Vietnam's Caves, Phong Nha

Exploring Vietnam’s Caves

Vietnam’s Caves

When I first decided to go to Vietnam, impulsively, I was vaguely aware that there were caves there. Big caves.

I don’t really like caves. When you’re mildly claustrophobic, caves are not your thing. Being on top of mountains is much more enjoyable then being in a cold dark cave where access to things I like, such as sunshine and oxygen, are not as convenient.

Phong nha, vietnam, backpacking

this sort of thing gives me anxiety

Phong nha, vietnam, backpacking

When you visit Phong Nha cave you take a boat in. And hope not get pooped on by bats

Son Doong
Phong nha, vietnam, backpacking

But on to Phong Nha Ke Bang park we went. Home to some big caves. The biggest actually. Son Doong was discovered by British explorers in 2009, with its largest cavern being over 3 miles long and 600 ft tall. There are stalagmites the size of buildings and cave pearls the size of baseballs. Its reported to be one of the most beautiful and other-worldy places on our planet. Going there would of course, be amazing but its also about $3000 to do that expedition, so maybe someday. This is a link to 54 amazing photos of the cave though. Phong Nha park itself was only declared a UNESCO world heritage site in 2003 and has only been open to the public for a few years.

This is ridiculously beautiful

Paradise and Dark Cave
Phong nha, vietnam, backpacking

My friend and I hired drivers to take us out to the caves for a day. Riding around on motor bikes was the best way to see the park. Big brown cows would plod through the middle of the road, kids ran out to great us, we were 50KM for Laos, and the scenery was thick and green. It was all so much more exciting since we knew beneath our feet lay entire worlds, possibly some still undiscovered.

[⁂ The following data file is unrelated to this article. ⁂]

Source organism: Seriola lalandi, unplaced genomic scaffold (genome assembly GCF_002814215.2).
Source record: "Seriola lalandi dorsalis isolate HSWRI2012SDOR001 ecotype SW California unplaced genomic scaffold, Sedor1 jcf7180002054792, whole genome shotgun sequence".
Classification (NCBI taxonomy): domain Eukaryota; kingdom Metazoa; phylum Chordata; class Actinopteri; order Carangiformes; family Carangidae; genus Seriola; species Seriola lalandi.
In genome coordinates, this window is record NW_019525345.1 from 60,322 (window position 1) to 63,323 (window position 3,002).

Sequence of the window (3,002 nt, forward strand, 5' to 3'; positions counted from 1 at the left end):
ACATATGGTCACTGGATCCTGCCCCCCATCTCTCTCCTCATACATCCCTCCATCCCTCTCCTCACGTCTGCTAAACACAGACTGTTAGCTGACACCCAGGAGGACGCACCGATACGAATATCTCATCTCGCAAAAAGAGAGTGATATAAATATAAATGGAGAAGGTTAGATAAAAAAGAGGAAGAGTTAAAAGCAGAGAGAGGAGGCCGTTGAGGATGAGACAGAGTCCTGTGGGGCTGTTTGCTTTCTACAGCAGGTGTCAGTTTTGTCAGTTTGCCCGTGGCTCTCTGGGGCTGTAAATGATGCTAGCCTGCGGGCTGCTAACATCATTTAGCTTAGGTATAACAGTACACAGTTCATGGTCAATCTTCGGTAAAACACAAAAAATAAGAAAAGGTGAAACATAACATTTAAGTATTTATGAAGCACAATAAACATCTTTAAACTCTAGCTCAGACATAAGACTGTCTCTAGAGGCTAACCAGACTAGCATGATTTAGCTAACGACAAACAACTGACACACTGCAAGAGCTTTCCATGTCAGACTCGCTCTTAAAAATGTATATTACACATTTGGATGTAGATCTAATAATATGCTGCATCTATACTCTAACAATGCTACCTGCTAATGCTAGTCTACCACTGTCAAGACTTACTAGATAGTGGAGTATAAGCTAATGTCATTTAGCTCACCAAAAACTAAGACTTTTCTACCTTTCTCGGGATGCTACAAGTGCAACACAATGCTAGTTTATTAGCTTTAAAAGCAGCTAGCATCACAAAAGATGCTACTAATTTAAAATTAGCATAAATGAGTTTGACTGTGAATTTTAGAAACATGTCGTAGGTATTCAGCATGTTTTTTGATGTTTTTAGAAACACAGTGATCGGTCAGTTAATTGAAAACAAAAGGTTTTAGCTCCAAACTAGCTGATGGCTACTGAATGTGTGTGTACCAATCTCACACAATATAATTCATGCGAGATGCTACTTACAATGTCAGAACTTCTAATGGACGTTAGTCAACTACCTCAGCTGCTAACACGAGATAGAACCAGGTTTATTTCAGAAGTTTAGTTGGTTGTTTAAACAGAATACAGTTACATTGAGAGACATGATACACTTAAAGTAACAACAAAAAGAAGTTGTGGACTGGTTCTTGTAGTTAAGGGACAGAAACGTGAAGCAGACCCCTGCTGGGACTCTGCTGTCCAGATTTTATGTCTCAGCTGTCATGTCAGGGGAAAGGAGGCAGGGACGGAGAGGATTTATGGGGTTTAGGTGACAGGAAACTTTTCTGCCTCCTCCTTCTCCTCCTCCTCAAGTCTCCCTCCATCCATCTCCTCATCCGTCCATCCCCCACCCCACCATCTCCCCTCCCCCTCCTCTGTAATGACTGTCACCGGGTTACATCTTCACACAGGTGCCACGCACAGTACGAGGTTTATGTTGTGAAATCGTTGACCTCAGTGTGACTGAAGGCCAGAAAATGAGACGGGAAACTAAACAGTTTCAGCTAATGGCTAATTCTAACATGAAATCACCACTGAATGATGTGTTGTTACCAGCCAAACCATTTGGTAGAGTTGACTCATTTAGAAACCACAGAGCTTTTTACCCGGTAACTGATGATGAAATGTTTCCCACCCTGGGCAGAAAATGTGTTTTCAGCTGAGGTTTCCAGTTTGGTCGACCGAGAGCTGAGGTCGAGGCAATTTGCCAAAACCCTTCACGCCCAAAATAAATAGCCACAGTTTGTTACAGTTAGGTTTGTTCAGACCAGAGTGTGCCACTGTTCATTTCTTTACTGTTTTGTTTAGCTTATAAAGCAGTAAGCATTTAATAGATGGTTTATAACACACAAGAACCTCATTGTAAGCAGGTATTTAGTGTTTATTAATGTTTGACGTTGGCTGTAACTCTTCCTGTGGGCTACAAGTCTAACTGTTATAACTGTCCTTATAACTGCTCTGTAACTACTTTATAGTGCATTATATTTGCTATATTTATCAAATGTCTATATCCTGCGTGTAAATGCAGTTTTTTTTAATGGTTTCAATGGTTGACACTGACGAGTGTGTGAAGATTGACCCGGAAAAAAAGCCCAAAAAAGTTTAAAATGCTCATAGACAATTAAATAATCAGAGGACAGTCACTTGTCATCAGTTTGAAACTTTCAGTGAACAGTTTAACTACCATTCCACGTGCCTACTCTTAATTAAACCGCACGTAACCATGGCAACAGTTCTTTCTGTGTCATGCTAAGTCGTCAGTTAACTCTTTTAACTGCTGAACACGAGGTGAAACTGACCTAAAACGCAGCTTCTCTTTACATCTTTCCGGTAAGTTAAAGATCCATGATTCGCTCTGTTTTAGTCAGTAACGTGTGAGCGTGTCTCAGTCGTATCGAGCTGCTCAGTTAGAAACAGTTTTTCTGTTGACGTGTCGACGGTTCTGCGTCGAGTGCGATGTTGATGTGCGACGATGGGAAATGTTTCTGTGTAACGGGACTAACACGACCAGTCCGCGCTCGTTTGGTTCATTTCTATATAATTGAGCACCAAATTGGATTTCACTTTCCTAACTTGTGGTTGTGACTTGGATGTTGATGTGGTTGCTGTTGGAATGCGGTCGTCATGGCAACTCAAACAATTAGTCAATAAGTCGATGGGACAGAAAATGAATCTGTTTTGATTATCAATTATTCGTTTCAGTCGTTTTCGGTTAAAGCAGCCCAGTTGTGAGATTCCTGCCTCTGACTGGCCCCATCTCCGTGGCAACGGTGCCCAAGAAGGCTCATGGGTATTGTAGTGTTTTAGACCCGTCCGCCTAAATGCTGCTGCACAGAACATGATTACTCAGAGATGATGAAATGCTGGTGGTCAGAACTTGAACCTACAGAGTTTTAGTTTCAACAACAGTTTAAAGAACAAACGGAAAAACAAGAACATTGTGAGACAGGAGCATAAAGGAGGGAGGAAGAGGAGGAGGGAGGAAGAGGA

Phong nha, vietnam, backpacking
Phong nha, vietnam, backpacking

Dark cave was an experience unlike anything else. I have exactly zero pictures of it, since this was not a camera friendly thing. Also bear in mind that we were told nothing about what would happen. When we got to cave entrance they told us to only wear our swimsuits and to put on a harness, life-jacket, helmet, and headlamp.

We started by ziplining across the river, and then swimming into a massive cave. We were sent by our guide down an increasingly narrow corridor. It was all damp and muddy and we all got covered, which wasn’t really a problem since it led into a small room with clay-like mud that we all splashed around in and giggled like little kids. After that we left the cavern, slid down a mudslide into the river where we rinsed off.

From there we swam down a river further into the cave. tHe only light came from our headlamps and it was like being in an underground cathedral. We reached land and stared off into the abyss of the cave that seemed like it would keep going forever. I threw rocks to see how far away they would sound. It was so silent that none of us spoke, not wanting to interrupt it. Making our way back up the river, we all turned off our headlamps and just floated in the darkness. The surrealism of the moment was overwhelming, to be underground, floating in a river inside a massive cave, in the darkest dark I’ve ever seen.

In that moment I realized that this is my life. I get to do some amazing things and that no matter where I go in life, I’ll always have this memory where I was somewhere so unexpected and so beautiful.

Have you ever had a moment like that? Where you were just shocked and surprised to find yourself where you were? Let me know in the comments. And as always you’re welcome to follow along on Twitter, Bloglovin, and Instagram
Phong nha, vietnam, backpacking